[Editor's note: Tara Haelle is a freelance science writer whose specialties include medicine, vaccines and public health. Her work has appeared in Scientific American and Slate. She blogs at Red Wine & Apple Sauce and is working on a book about science-based parenting with Emily Willingham.]

It's a favorite media trope – whiz kid makes amazing scientific discovery. So it was no surprise that the story of 12-year-old Lauren Arrington went viral. For her sixth-grade science fair project in 2012, the Florida girl tested the lower limit of salt concentration that invasive marine lionfish could withstand, identifying the lowest concentration ever recorded for a living lionfish. Ultimately, her work earned her an acknowledgment in a just-published paper addressing the same question. Headlines ensued: Girl's science fair project leads to huge discovery. Someone even set up a petition demanding she be added as a paper author.

For her project, Lauren, now 13, set up lionfish tanks at the Loxahatchee River District in Florida, where her biologist father Albrey Arrington is executive director. According to some versions of the viral narrative, Lauren had discovered the invasive lionfish in the brackish water of the Loxahatchee River.

The Palm Beach Post claimed that Lauren "made history." The b-word–"a Florida teen's experiment turned into a real breakthrough"–and the p-word–"meet the science prodigy whose work is already leading to change"–both appeared in a CBS report.

But there was something was missing in this glowing coverage. Even the most rudimentary reporting should have made clear that this fish tale, as told, didn't hold water.

When we meet Lauren in the CBS story, she describes wondering whether lionfish could swim upriver from the ocean, where they're already wrecking Florida's marine habitats. We also meet her father, who is asked whether anyone knew lionfish were a threat in "rivers like this one." His answer? "They didn't. We certainly did not understand that. Lauren's research showed they are."

But "they" did know.

The first author on the peer-reviewed paper was Zachary Jud, Ph.D., who had done lionfish salinity work as a graduate student at Florida International University with his adviser, Craig Layman. A simple web search turns up Jud's 2011 paper describing the discovery of lionfish in the Loxahatchee River. The last author on the paper was Lauren's father–Albrey Arrington.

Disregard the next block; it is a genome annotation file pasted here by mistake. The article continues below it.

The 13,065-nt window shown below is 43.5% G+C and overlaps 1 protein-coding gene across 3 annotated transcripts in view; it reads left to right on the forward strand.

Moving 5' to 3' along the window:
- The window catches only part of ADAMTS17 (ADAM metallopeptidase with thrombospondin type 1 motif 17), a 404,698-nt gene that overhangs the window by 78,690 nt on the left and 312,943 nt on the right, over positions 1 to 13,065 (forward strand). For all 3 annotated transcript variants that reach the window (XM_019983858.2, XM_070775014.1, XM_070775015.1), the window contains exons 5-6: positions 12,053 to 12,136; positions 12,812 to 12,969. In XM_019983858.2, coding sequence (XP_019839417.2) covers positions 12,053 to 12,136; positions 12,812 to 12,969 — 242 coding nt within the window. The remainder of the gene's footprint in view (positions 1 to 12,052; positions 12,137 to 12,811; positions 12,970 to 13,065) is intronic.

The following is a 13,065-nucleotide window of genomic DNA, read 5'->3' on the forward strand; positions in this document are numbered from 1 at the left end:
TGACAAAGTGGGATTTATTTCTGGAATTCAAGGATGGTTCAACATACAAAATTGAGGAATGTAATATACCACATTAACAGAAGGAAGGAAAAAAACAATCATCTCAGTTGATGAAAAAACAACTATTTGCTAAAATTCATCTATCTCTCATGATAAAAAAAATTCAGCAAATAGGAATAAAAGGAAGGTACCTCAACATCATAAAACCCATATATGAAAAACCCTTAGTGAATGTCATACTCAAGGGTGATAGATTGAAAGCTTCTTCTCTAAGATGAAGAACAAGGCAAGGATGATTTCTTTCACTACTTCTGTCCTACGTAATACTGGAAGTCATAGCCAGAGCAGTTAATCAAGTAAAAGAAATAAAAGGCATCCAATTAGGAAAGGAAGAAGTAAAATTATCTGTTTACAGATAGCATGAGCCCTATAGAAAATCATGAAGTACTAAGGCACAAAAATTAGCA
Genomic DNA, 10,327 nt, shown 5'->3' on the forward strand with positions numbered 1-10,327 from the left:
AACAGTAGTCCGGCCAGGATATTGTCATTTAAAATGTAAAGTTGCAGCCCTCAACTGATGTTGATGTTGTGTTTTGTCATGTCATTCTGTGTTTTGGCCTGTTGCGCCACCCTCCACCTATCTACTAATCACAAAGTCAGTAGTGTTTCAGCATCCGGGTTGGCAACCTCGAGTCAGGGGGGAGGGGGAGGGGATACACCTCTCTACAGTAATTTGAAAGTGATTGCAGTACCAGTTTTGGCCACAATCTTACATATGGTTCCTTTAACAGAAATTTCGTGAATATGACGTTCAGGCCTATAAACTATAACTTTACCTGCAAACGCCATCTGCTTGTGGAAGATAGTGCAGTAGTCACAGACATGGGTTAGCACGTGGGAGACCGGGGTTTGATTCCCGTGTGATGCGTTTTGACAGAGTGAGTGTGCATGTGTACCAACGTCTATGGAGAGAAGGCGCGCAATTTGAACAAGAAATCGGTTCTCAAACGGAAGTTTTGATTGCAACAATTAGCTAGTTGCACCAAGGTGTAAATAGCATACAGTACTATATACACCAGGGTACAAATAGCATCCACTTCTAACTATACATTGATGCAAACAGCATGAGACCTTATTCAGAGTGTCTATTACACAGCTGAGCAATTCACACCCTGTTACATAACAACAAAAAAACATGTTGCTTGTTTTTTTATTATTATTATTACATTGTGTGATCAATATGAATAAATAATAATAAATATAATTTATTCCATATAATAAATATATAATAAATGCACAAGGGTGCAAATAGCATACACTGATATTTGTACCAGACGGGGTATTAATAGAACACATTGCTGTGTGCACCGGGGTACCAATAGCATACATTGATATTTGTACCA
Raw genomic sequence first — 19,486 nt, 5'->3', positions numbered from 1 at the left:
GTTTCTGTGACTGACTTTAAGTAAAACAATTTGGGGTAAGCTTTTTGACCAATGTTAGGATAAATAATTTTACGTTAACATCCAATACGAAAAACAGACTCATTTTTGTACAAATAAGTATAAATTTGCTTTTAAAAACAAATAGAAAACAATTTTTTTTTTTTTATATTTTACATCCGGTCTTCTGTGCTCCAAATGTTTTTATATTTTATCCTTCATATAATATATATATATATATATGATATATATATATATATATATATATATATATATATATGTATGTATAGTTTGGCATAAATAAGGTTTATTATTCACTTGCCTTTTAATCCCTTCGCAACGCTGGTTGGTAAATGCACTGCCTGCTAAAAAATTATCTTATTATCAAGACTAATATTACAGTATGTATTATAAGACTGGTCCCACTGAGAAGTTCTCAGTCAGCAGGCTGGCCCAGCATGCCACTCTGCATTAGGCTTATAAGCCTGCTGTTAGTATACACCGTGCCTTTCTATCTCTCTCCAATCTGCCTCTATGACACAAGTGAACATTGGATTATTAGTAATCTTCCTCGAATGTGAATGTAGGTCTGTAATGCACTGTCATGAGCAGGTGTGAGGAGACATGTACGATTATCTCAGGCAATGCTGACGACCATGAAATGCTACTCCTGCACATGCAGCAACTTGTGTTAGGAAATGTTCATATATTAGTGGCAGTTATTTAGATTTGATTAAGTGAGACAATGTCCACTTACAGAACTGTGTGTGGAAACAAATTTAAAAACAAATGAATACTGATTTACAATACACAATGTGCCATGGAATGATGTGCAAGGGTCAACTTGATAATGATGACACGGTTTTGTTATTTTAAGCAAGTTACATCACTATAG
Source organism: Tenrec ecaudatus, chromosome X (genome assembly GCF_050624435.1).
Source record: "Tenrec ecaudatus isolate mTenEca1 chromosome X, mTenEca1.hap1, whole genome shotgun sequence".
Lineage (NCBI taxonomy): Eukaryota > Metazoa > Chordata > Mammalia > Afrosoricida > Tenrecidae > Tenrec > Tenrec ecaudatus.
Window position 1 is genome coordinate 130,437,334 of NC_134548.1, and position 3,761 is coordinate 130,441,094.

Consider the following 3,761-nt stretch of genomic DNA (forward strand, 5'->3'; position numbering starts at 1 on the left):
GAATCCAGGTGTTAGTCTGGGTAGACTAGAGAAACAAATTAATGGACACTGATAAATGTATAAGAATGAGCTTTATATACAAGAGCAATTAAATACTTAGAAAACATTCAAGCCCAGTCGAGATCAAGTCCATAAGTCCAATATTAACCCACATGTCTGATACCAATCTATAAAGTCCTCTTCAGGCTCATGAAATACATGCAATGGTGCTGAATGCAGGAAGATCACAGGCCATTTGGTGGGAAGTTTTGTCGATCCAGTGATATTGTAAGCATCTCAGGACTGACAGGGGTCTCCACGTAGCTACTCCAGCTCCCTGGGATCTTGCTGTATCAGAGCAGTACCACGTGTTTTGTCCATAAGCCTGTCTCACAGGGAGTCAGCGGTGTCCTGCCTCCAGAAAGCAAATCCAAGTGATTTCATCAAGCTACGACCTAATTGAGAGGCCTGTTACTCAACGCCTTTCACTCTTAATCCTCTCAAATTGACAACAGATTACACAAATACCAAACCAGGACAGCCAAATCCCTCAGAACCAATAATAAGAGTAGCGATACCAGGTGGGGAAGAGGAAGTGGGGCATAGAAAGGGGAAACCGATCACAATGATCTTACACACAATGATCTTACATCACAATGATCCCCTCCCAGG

Arrington also knew Jud had found lionfish in water with salinity as low as 8 ppt, documented on Layman's lab blog, where Arrington commented–"Cool!"–in August 2012. That might explain how Lauren knew in winter 2012 that she could take the salinity down to 6 ppt – not far from 8 ppt – without killing the lionfish, which would have violated science fair rules.

The synergy is clear between a father's attempts to shape the narrative and the media's adoration for the underdog story. The result: a failure of basic reporting and fact-checking.

Ideally, Craig Layman, Jud's adviser and co-author, could have clarified the timeline: Jud found lionfish in the river, published and lectured about it, and inspired a girl's science fair project. Her lab experiments confirmed field findings, contributing incrementally to the scientific process. Jud went on to conduct and publish his own findings.

But Layman's firsthand and secondhand quotes only muddied the waters. In a blog post Thursday morning, Layman noted he "was not happy with the way I was quoted in these early articles," leading him to decline further media requests.

Then the narrative moved from problematic to train wreck. As the story gained momentum, Arrington attributed Jud's research primarily to Layman, and stories portrayed Lauren's work as inspiring scientists to suddenly look for lionfish in river water – already a part of Jud's dissertation.

After Arrington rebuffed Jud's email request for proper credit, Jud went to Facebook with a public post, inadvertently shifting the narrative toward another media favorite – the wronged man.

Gawker's io9 ran with a headline "Sixth-Grader May Have Stolen Credit For Marine Biologist's Lionfish Research." Then Boing Boing, UPI, Fox News and USA Today picked it up. Before long, Lauren had "hijacked" Jud's research. Commenters traded accusations against Jud and Lauren. Even reporters such as Bethany Brookshire, whose reporting at Student Science accurately reflected Jud's earliest statements, were caught in the crossfire (for which Jud has officially apologized).

By the time the story reached The Blaze and Miami Herald, Arrington had changed his narrative, acknowledging Jud's work as Lauren's inspiration. But the damage was done. Then the self-correction cycle began. The Washington Post tried and failed to parse out events. The Scientist delivered a more thorough account. NPR and others added updates to their stories, and NPR has since published an ethics blog post and a reflection story. Christie Wilcox, who spoke with Jud (as did I), published a chronology at her Discover blog, incorporating the details of a timeline Layman posted Thursday.

This narrative began with a shiny fish tale of a girl science prodigy, a sparkle so irresistible that journalists let the spin mislead them and failed to clarify the facts early on. Now, as the feeding frenzy fades, two people are suffering most: a newly minted Ph.D. on the job hunt, and a girl whose dream is to become a scientist.

We might want to put those loaded words–"breakthrough" and "prodigy"–back in the desk drawer.

-Tara Haelle